Electronic waste or e-waste is electronics that are nearing the end of their use and are discarded, donated, or recycled. While donating and recycling electronic devices is better for the environment, the data in these devices can still be easily accessed and retrieved even after deletion. This information could be financial data such as account numbers or tax returns, or personal information like email messages or photos. Due to the coronavirus pandemic, more people in the Dallas-Fort Worth metroplex are working from home than ever before, which means a higher rate of electronics turnover. How can you protect your confidential information when discarding a device?
Risks of disposing e-waste
Personal computers have a lot of sensitive information on them which can be accessed and used for criminal activity. According to Get Safe Online, any passwords stored in the computer could give access to secure websites holding the personal and financial information of the device's owner. Likewise, any browsing history and emails stored in the computer can be accessed.
Backing up data
Before disposing of the computer, one should think about what information to save and how much storage space is needed to save that information. Data deemed important can either be transferred to a new computer, in another device, in a USB flash drive/external hard drive, or on the cloud storage. This way, the data can be recovered even if the information is accidentally erased.
Sign out accounts and disconnect devices
After saving all of the important information,it’s important to sign out of all online accounts. Also, un-pair your devices from Bluetooth devices like a mouse, keyboard, or wireless display. Make sure that any CDs or DVDs that contain personal data are removed from the computer.
Deleting data and erasing the computer's hard drive
When deleting files, it is not enough to rely solely on the routinely used deletion method such as moving a file to the trash or recycle bin or selecting "delete" from the menu. The Cybersecurity and Infrastructure Security Agency (CISA) shared that although the files may appear to have been removed, data remains on the media even after a delete or format command is executed.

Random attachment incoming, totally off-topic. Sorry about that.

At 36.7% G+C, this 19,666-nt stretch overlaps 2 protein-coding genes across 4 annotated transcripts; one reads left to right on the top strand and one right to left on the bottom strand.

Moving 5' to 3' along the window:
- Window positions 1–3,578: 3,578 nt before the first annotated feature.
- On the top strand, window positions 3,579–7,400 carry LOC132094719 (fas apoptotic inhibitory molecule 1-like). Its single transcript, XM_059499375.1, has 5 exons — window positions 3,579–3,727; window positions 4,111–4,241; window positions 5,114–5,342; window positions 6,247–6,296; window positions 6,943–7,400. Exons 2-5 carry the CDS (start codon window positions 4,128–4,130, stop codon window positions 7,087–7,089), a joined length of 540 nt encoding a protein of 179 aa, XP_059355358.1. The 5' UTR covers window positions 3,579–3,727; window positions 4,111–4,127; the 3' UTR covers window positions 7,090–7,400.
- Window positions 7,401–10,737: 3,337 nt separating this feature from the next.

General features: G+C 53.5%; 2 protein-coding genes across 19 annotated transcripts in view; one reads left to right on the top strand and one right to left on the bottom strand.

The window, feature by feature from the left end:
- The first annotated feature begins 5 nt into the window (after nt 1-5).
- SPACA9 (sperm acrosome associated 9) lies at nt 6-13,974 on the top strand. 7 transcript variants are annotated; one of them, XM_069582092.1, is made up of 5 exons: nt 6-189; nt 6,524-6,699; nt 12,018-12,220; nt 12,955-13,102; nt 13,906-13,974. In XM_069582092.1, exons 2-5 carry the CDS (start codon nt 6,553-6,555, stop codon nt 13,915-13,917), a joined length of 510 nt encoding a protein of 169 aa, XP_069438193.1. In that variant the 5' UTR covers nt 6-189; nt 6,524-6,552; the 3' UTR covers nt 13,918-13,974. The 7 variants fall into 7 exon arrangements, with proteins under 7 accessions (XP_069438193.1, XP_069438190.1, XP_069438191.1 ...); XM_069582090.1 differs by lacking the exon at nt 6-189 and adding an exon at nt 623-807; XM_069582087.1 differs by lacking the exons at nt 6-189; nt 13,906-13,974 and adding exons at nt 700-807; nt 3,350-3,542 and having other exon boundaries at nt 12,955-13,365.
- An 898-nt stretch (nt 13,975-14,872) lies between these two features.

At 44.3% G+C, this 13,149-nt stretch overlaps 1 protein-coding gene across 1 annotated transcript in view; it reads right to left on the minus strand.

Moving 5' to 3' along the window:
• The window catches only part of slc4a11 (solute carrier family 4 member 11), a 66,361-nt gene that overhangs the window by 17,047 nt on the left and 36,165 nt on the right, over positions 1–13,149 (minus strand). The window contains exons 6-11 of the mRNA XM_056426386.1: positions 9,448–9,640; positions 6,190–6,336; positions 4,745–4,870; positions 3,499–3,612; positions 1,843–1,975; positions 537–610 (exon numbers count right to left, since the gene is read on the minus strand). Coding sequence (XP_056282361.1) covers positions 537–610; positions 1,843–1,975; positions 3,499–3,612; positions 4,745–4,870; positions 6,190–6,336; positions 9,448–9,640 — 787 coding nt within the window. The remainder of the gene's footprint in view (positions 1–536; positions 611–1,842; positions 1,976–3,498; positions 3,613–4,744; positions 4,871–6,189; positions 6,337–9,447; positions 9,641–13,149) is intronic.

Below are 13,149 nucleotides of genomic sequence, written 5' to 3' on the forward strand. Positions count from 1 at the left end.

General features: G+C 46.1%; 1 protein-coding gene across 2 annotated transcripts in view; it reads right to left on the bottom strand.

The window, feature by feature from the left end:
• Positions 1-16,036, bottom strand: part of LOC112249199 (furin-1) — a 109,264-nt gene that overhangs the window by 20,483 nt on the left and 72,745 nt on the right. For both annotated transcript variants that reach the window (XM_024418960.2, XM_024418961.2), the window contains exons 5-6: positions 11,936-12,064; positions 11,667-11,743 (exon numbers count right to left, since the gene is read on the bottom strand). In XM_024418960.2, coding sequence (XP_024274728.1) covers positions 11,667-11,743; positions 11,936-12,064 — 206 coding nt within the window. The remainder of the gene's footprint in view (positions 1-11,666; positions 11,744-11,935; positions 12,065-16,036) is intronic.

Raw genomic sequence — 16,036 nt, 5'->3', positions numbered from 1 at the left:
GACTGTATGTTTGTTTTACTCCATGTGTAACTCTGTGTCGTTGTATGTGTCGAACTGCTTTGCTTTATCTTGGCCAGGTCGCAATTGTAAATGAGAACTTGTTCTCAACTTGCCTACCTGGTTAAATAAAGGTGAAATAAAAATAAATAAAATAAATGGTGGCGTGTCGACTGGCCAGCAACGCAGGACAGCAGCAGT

Remove data from the computer through a disk software designed to permanently remove data stored on a computer hard drive to prevent the possibility of recovery. Select a program that runs the secure erase command set, which will erase the data by overwriting all areas of the hard drive; or use disk wiping to erase sensitive information on hard drives and securely wipes flash drives and secure digital cards.
Delete sensitive information and write new binary data over it, the CISA suggested. Using random data instead of easily identifiable patterns makes it harder for attackers to discover the original information underneath. One method of overwriting is to zero-fill a hard disk and select programs that use all zeros in the last layer. The owner of the data may use the Cipher.exe, a built-in command-line tool in Microsoft Windows operating systems that can be used to encrypt or decrypt data on New Technology File System drives.
This tool can also securely delete data by overwriting it. Clearing can also be used to prevent the information from being retrieved by data, disk, or file recovery utilities. The National Institute of Standards and Technology (NIST) notes that devices must be resistant to keystroke recovery attempts from standard input devices, such as keyboard or mouse, and from data scavenging tools.
Another method to prevent other people from retrieving information is to destroy the device. There are specialized services available that will securely destroy the computer drive and other devices. Each drive can be made inoperable using powerful, patented equipment tested and approved by National Security Agency and Department of Defense. Reverse polarity technology permanently removes all data from drive.
If a person does not want to use any of the services, hard drives can be destroyed manually, according to CISA. However, care should be taken to ensure that the remaining physical pieces are small enough that the information cannot be reconstructed from them. Hardware devices can also be used to erase CDs and DVDs. It can be through magnetic media degaussers, wherein devices are exposed to strong magnetic fields that remove the data; solid-state destruction, the destruction of all data storage chip memory by crushing, shredding or disintegration; and using office or home paper shredders to shred CDs and DVDs.
Computers that are at the end of their life or are not intended for selling or giving away should be taken to a proper disposal facility. The facility will ensure that the computers are dismantled and the components recycled correctly and responsibly. Most computers contain hazardous materials such as heavy metals that can contaminate the environment. The Federal Trade Commission suggests looking for computer manufacturers, electronic stores, and other organizations that have computer recycling or donation programs.
Jamie Spence | Content Manager
Seota Digital Marketing 972.737.2830